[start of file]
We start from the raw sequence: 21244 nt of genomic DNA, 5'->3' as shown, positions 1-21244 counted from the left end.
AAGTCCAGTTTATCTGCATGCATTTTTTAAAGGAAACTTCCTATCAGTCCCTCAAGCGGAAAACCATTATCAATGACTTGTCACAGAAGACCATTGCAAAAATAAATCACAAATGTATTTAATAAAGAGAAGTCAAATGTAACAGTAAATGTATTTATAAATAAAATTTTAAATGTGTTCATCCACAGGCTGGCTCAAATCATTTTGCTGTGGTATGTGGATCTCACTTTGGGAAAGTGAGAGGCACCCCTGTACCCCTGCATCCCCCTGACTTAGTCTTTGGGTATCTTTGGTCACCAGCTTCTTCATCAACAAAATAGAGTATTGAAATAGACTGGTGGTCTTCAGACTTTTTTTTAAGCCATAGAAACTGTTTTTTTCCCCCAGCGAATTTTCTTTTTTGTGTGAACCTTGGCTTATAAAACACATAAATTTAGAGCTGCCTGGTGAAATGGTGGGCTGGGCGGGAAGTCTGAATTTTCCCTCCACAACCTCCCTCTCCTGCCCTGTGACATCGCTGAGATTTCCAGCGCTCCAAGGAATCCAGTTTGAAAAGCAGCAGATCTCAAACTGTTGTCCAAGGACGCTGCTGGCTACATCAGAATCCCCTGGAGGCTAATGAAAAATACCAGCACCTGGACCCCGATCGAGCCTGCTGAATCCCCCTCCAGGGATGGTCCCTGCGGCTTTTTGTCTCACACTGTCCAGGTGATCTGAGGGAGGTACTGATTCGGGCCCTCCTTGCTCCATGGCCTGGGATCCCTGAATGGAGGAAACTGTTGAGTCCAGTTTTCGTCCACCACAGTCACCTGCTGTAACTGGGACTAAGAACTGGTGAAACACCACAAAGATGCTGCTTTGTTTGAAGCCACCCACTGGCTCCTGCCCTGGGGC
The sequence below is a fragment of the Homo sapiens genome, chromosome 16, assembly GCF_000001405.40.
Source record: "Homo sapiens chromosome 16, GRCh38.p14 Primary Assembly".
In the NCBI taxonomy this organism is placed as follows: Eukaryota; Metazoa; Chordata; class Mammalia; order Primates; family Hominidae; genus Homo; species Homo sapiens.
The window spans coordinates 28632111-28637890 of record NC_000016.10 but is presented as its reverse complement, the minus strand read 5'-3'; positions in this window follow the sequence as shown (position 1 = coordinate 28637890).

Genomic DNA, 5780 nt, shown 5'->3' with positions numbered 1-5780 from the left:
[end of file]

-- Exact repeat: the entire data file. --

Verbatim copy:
We start from the raw sequence: 21244 nt of genomic DNA, 5'->3' as shown, positions 1-21244 counted from the left end.
AAGTCCAGTTTATCTGCATGCATTTTTTAAAGGAAACTTCCTATCAGTCCCTCAAGCGGAAAACCATTATCAATGACTTGTCACAGAAGACCATTGCAAAAATAAATCACAAATGTATTTAATAAAGAGAAGTCAAATGTAACAGTAAATGTATTTATAAATAAAATTTTAAATGTGTTCATCCACAGGCTGGCTCAAATCATTTTGCTGTGGTATGTGGATCTCACTTTGGGAAAGTGAGAGGCACCCCTGTACCCCTGCATCCCCCTGACTTAGTCTTTGGGTATCTTTGGTCACCAGCTTCTTCATCAACAAAATAGAGTATTGAAATAGACTGGTGGTCTTCAGACTTTTTTTTAAGCCATAGAAACTGTTTTTTTCCCCCAGCGAATTTTCTTTTTTGTGTGAACCTTGGCTTATAAAACACATAAATTTAGAGCTGCCTGGTGAAATGGTGGGCTGGGCGGGAAGTCTGAATTTTCCCTCCACAACCTCCCTCTCCTGCCCTGTGACATCGCTGAGATTTCCAGCGCTCCAAGGAATCCAGTTTGAAAAGCAGCAGATCTCAAACTGTTGTCCAAGGACGCTGCTGGCTACATCAGAATCCCCTGGAGGCTAATGAAAAATACCAGCACCTGGACCCCGATCGAGCCTGCTGAATCCCCCTCCAGGGATGGTCCCTGCGGCTTTTTGTCTCACACTGTCCAGGTGATCTGAGGGAGGTACTGATTCGGGCCCTCCTTGCTCCATGGCCTGGGATCCCTGAATGGAGGAAACTGTTGAGTCCAGTTTTCGTCCACCACAGTCACCTGCTGTAACTGGGACTAAGAACTGGTGAAACACCACAAAGATGCTGCTTTGTTTGAAGCCACCCACTGGCTCCTGCCCTGGGGC
The sequence below is a fragment of the Homo sapiens genome, chromosome 16, assembly GCF_000001405.40.
Source record: "Homo sapiens chromosome 16, GRCh38.p14 Primary Assembly".
In the NCBI taxonomy this organism is placed as follows: Eukaryota; Metazoa; Chordata; class Mammalia; order Primates; family Hominidae; genus Homo; species Homo sapiens.
The window spans coordinates 28632111-28637890 of record NC_000016.10 but is presented as its reverse complement, the minus strand read 5'-3'; positions in this window follow the sequence as shown (position 1 = coordinate 28637890).

Genomic DNA, 5780 nt, shown 5'->3' with positions numbered 1-5780 from the left: